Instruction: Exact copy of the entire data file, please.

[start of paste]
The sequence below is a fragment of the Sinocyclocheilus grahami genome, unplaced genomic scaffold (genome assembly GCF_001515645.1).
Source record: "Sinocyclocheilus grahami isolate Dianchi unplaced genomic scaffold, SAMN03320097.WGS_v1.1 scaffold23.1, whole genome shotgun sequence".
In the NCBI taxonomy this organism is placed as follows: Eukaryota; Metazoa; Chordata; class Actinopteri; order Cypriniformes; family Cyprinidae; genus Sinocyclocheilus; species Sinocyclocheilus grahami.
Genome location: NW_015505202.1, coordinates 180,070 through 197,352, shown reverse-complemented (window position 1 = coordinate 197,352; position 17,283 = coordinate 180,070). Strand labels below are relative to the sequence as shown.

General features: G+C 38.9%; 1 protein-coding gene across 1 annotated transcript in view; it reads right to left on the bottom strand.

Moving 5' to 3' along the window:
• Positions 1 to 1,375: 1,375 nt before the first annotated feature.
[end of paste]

The sequence below is a fragment of the Sinocyclocheilus grahami genome, unplaced genomic scaffold (genome assembly GCF_001515645.1).
Source record: "Sinocyclocheilus grahami isolate Dianchi unplaced genomic scaffold, SAMN03320097.WGS_v1.1 scaffold23.1, whole genome shotgun sequence".
In the NCBI taxonomy this organism is placed as follows: Eukaryota; Metazoa; Chordata; class Actinopteri; order Cypriniformes; family Cyprinidae; genus Sinocyclocheilus; species Sinocyclocheilus grahami.
Genome location: NW_015505202.1, coordinates 180,070 through 197,352, shown reverse-complemented (window position 1 = coordinate 197,352; position 17,283 = coordinate 180,070). Strand labels below are relative to the sequence as shown.

General features: G+C 38.9%; 1 protein-coding gene across 1 annotated transcript in view; it reads right to left on the bottom strand.

Moving 5' to 3' along the window:
• Positions 1 to 1,375: 1,375 nt before the first annotated feature.